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Next problem: old doors don’t close. Before Jack became so obsessed with toilets I used to lock him in the bathroom with me so I could shower. The only problem was that the door in our master bath not only doesn’t lock, but actually doesn’t even latch closed. So I installed a hook and screw eye on the door. I’ve since used this technique on several doors I needed to toddler-proof, like the closet where we store all of our tools and clutter. I have one on the tiny door to our attic as well but it’s within his reach and he’s figured it out.

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I’ve posted about this shelf before but it bears mentioning again. I put a big basket on the bottom shelf full of Jack’s toys and honestly he hasn’t messed with anything else on the shelf since, but just to be safe the second and third shelves are full of books (obviously unbreakable) and items stuck down with museum putty. I was so excited when I discovered this stuff. I use it to secure lamps, whatnots, etc. so that cats and babies can’t knock them down. Works like a charm.

babyproofed bookshelf

Last but not least, the baby gate. Ugh, I was so hoping to avoid them altogether but reality had other plans. Jack can and will scale those stairs at any available opportunity so they must be barricaded during all waking hours. I was happy to at least find one that was both inexpensive and on the attractive end of things. And it’s made of sustainable materials so I can pat myself on the back for that. (if you’re in the market for baby gates this is the one we own and love).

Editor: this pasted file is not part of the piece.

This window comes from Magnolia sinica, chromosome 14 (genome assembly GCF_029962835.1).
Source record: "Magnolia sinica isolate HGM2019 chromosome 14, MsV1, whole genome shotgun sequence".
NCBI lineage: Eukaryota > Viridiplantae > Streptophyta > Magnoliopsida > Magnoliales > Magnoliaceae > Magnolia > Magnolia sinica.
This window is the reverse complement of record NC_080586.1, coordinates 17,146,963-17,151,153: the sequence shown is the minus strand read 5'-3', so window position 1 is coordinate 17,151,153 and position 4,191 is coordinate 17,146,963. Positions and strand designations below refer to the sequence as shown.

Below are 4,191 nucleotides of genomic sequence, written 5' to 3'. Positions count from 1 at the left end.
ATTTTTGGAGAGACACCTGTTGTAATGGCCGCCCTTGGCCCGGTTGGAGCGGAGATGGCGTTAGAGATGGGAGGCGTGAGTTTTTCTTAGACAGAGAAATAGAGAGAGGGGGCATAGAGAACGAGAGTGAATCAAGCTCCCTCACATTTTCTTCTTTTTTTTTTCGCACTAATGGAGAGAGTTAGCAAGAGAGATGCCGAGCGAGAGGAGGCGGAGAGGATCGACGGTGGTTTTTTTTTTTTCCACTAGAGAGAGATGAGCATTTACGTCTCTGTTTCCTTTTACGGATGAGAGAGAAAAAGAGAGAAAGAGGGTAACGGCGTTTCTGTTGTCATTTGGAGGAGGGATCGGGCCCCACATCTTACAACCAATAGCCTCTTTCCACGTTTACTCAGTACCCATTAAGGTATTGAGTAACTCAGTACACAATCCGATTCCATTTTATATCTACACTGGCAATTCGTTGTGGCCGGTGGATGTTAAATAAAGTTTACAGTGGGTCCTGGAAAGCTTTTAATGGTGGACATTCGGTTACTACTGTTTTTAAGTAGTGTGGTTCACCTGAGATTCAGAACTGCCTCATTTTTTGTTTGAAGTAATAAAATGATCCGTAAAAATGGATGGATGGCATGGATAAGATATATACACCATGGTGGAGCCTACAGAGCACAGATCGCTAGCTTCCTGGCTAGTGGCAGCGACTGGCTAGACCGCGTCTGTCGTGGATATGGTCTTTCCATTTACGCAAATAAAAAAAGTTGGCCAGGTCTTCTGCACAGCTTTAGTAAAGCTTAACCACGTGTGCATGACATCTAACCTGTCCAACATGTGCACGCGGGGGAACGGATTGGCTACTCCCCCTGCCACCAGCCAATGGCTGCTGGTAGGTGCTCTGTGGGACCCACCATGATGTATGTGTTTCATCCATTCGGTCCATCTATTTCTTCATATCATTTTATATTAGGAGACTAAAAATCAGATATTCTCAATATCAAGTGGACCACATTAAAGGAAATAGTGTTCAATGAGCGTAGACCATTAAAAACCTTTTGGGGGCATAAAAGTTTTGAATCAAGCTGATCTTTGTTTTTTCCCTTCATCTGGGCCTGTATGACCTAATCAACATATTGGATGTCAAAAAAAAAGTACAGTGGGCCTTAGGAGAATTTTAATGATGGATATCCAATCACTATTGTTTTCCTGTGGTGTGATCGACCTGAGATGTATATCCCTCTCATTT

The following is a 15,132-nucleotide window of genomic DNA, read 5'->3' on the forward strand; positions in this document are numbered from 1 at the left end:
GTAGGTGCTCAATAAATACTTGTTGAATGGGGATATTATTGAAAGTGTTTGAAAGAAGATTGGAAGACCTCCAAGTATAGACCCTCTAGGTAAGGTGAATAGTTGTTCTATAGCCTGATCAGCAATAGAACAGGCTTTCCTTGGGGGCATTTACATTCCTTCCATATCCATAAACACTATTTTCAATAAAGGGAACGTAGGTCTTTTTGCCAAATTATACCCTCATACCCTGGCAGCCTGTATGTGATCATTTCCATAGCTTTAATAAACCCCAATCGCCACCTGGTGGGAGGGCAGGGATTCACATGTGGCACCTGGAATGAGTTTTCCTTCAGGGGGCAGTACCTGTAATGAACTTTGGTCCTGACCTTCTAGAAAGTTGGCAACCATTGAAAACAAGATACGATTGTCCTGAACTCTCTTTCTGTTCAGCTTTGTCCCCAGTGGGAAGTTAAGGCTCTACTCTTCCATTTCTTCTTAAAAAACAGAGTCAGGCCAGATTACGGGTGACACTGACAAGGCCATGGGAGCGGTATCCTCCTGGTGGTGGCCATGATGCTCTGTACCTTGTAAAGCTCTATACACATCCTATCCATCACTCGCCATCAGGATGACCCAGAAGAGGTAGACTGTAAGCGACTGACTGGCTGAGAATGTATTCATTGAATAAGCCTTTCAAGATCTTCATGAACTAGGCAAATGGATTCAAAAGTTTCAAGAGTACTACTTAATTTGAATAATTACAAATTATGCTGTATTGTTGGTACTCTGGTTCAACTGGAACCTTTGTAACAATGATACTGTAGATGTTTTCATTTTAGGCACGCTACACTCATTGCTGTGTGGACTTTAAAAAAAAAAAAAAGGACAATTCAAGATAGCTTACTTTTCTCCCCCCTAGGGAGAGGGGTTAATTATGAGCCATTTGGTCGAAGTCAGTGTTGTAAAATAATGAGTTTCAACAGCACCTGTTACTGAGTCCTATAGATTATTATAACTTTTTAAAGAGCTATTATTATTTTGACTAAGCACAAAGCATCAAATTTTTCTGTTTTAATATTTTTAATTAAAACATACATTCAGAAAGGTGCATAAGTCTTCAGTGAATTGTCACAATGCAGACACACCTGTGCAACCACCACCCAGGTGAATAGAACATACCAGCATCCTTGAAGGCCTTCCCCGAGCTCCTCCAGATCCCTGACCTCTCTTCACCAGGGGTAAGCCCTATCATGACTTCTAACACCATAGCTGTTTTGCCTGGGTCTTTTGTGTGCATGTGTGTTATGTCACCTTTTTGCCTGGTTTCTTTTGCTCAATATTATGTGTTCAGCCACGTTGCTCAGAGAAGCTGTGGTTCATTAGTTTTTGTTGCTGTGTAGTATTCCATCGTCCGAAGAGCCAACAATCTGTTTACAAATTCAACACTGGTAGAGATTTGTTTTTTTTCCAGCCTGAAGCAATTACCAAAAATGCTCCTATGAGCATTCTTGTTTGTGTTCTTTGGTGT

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Jack is also really into the dog’s food and water bowls. It took me weeks to figure out how to keep him away from them without blocking the dog as well, but finally I got the idea to just mount the baby gate a foot or so off the ground. Jack probably could crawl under but he doesn’t know it and I plan to keep it that way. I used to just block him out of the laundry room behind the kitchen (where we keep the dog bowls, cat litter box, etc.) but I recently started blocking him from the kitchen after he learned how to turn on the gas stove knobs and it’s a brave new world. It’s so much easier to cook without a toddler underfoot.